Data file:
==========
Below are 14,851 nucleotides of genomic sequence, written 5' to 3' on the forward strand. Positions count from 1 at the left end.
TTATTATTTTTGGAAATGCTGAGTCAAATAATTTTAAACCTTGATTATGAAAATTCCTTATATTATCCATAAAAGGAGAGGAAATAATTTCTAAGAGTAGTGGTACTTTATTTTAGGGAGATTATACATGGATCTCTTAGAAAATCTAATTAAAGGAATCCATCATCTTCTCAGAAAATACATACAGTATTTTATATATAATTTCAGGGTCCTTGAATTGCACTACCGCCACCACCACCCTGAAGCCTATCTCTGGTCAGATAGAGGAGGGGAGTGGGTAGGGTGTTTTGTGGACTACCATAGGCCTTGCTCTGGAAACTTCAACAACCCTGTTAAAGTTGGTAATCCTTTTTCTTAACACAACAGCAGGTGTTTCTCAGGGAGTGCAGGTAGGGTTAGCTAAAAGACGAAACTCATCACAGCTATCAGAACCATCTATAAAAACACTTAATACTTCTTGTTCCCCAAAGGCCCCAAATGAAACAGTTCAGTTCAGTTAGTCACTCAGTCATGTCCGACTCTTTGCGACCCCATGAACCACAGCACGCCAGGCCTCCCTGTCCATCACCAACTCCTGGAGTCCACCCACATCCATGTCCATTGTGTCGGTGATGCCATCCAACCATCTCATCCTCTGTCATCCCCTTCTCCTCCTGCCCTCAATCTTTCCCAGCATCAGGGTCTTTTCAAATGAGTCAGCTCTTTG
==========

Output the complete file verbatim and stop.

Below are 14,851 nucleotides of genomic sequence, written 5' to 3' on the forward strand. Positions count from 1 at the left end.
TTATTATTTTTGGAAATGCTGAGTCAAATAATTTTAAACCTTGATTATGAAAATTCCTTATATTATCCATAAAAGGAGAGGAAATAATTTCTAAGAGTAGTGGTACTTTATTTTAGGGAGATTATACATGGATCTCTTAGAAAATCTAATTAAAGGAATCCATCATCTTCTCAGAAAATACATACAGTATTTTATATATAATTTCAGGGTCCTTGAATTGCACTACCGCCACCACCACCCTGAAGCCTATCTCTGGTCAGATAGAGGAGGGGAGTGGGTAGGGTGTTTTGTGGACTACCATAGGCCTTGCTCTGGAAACTTCAACAACCCTGTTAAAGTTGGTAATCCTTTTTCTTAACACAACAGCAGGTGTTTCTCAGGGAGTGCAGGTAGGGTTAGCTAAAAGACGAAACTCATCACAGCTATCAGAACCATCTATAAAAACACTTAATACTTCTTGTTCCCCAAAGGCCCCAAATGAAACAGTTCAGTTCAGTTAGTCACTCAGTCATGTCCGACTCTTTGCGACCCCATGAACCACAGCACGCCAGGCCTCCCTGTCCATCACCAACTCCTGGAGTCCACCCACATCCATGTCCATTGTGTCGGTGATGCCATCCAACCATCTCATCCTCTGTCATCCCCTTCTCCTCCTGCCCTCAATCTTTCCCAGCATCAGGGTCTTTTCAAATGAGTCAGCTCTTTG